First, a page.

Iranian security forces struggle to contain the boldest challenge to the clerical leadership since unrest in 2009, report news agencies.
13 People Killed in Iran’s Ongoing Protests
Iranian protesters attacked police stations late into the night on Monday and at least 13 people were killed in ongoing protest action, according to reports.
Videos on social media showed an intense clash in the central town of Qahderijan between security forces and protesters who were trying to occupy a police station, which was partially set ablaze, the Reuters reported.
There were unconfirmed reports of several casualties among demonstrators.
In the western city of Kermanshah, protesters set fire to a traffic police post, but no one was hurt in the incident, Mehr news agency said.
Demonstrations continued for a fifth day.
The protests have put the greatest pressure on the clerical leaders in power since the 1979 Islamic Revolution. President Hassan Rouhani made a televised call for calm on Sunday, saying Iranians had the right to criticize but must not cause unrest.
In the central city of Najafabad, a demonstrator opened fire on police with a hunting rifle, killing one and wounding three others, state television said.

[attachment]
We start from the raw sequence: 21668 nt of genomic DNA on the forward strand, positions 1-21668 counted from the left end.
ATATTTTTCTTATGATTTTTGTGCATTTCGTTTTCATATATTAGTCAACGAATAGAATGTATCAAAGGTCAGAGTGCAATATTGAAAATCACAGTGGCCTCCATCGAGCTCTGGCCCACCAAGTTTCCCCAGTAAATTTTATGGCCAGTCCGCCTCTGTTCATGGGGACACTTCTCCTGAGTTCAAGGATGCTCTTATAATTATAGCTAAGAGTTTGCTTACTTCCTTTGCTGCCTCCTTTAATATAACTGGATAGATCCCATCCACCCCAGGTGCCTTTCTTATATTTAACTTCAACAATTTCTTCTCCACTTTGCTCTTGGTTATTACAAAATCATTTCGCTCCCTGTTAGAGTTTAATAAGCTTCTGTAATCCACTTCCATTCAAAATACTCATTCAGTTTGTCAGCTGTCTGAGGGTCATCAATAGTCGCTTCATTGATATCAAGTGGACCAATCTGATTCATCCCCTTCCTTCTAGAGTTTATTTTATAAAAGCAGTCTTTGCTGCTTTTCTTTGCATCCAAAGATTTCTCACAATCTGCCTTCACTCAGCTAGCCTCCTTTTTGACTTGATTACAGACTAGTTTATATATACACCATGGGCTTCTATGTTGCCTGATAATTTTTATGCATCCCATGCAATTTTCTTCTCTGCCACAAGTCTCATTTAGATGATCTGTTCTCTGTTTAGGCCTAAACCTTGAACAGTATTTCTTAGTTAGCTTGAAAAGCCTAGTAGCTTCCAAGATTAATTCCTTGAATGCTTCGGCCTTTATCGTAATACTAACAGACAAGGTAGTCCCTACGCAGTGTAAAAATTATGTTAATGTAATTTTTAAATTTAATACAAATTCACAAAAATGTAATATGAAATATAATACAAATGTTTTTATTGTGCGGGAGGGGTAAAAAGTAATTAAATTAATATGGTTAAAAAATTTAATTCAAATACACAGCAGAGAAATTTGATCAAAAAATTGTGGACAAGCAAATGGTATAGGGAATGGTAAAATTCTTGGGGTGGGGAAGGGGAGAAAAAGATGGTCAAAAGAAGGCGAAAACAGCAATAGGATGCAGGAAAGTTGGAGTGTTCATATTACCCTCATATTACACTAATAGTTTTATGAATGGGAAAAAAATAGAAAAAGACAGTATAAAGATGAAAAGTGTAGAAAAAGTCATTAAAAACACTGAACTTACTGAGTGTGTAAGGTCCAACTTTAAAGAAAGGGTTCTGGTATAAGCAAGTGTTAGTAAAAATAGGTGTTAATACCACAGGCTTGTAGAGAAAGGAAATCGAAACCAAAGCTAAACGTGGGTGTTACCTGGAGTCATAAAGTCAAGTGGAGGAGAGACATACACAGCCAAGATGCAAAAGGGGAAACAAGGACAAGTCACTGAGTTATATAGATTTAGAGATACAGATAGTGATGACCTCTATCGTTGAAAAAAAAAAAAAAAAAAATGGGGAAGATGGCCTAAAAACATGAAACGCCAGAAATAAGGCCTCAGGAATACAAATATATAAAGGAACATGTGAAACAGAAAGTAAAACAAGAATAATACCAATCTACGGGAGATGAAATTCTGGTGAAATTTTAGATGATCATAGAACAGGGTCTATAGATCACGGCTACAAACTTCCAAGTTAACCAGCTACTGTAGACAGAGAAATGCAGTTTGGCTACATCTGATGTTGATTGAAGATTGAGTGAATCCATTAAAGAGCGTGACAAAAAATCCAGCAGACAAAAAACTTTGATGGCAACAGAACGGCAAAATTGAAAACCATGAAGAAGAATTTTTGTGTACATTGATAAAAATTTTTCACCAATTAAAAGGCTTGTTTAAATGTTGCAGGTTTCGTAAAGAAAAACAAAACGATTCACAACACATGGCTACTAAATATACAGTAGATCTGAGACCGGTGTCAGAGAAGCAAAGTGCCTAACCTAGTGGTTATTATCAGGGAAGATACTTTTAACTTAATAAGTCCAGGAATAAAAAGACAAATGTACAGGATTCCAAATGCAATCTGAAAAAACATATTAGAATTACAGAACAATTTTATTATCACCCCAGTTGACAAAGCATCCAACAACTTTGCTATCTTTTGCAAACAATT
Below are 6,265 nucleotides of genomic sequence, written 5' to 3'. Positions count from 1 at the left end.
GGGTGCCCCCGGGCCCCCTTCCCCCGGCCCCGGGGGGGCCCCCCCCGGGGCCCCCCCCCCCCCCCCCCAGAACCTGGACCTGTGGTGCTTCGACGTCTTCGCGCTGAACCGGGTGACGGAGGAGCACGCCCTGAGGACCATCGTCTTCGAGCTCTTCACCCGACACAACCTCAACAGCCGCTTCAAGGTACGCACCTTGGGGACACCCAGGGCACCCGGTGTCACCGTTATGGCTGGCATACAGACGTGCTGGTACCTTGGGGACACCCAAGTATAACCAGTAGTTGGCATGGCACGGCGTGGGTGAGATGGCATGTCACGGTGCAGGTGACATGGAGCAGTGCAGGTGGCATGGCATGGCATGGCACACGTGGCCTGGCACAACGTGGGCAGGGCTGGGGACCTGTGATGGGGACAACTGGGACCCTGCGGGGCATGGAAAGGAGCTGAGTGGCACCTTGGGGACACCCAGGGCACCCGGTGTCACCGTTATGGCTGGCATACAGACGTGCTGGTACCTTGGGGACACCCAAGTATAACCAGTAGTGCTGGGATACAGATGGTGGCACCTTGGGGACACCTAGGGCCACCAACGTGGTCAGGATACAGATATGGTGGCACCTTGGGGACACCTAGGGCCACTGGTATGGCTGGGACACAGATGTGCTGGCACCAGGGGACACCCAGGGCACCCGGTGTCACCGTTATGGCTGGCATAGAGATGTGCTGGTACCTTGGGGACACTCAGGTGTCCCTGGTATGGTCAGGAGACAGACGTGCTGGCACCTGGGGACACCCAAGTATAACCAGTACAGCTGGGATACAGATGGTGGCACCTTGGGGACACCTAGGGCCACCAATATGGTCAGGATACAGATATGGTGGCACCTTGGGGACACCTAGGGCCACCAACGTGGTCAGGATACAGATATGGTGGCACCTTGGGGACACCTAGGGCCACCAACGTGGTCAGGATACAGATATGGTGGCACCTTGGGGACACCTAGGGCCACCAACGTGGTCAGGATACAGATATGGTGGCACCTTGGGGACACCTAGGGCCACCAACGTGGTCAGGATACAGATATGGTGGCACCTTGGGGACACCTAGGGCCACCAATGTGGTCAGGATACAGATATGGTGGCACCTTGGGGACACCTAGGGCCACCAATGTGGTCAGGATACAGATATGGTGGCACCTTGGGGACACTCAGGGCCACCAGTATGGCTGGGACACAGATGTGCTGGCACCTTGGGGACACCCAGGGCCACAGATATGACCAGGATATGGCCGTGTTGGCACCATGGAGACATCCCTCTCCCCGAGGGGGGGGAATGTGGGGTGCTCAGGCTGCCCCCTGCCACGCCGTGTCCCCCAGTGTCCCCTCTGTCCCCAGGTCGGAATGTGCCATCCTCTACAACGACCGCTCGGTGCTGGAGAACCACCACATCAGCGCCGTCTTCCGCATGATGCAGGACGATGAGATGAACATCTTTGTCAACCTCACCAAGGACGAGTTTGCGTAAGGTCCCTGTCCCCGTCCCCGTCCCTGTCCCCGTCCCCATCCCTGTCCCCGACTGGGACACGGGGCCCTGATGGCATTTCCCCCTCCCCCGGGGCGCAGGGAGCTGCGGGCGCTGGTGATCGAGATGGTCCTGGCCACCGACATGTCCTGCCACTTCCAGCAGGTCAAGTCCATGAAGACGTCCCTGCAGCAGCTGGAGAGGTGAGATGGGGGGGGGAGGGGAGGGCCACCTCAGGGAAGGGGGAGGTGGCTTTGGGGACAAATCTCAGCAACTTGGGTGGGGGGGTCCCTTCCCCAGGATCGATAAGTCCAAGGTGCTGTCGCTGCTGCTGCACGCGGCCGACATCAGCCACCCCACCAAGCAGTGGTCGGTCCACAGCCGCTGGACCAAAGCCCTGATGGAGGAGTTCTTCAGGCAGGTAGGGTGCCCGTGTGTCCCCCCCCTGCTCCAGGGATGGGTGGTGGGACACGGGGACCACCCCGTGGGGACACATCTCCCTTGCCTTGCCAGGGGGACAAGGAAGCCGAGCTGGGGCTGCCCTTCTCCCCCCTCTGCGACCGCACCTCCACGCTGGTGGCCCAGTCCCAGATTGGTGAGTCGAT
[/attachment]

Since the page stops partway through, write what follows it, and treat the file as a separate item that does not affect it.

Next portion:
Earlier, state TV said armed demonstrators on Sunday had tried to seize police and military bases but were stopped by “strong resistance from security forces.” It gave no further details and there was no independent confirmation.
State TV had reported that 10 people were killed in protests on Sunday.
On Monday, that death toll rose when the deputy governor of the western Hamadan Province, Saeed Shahrokhi, told ISNA news agency that another three protesters were killed on Sunday in the city of Tuyserkan.
Hundreds have been arrested, according to officials and social media. Online video showed police in the capital Tehran firing water cannon to disperse demonstrators, in footage said to have been filmed on Sunday.
Protests against economic hardships and alleged corruption erupted in Iran’s second city of Mashhad on Thursday and escalated across the country into calls for the religious establishment to step down.
Some of the anger was directed at Ayatollah Ali Khamenei, breaking a taboo surrounding the man who has been the supreme leader of Iran since 1989.
Unsigned statements on social media urged Iranians to continue to demonstrate in 50 towns and cities.
The government said it was temporarily restricting access to the Telegram messaging app and Instagram. There were reports that internet mobile access was blocked in some areas.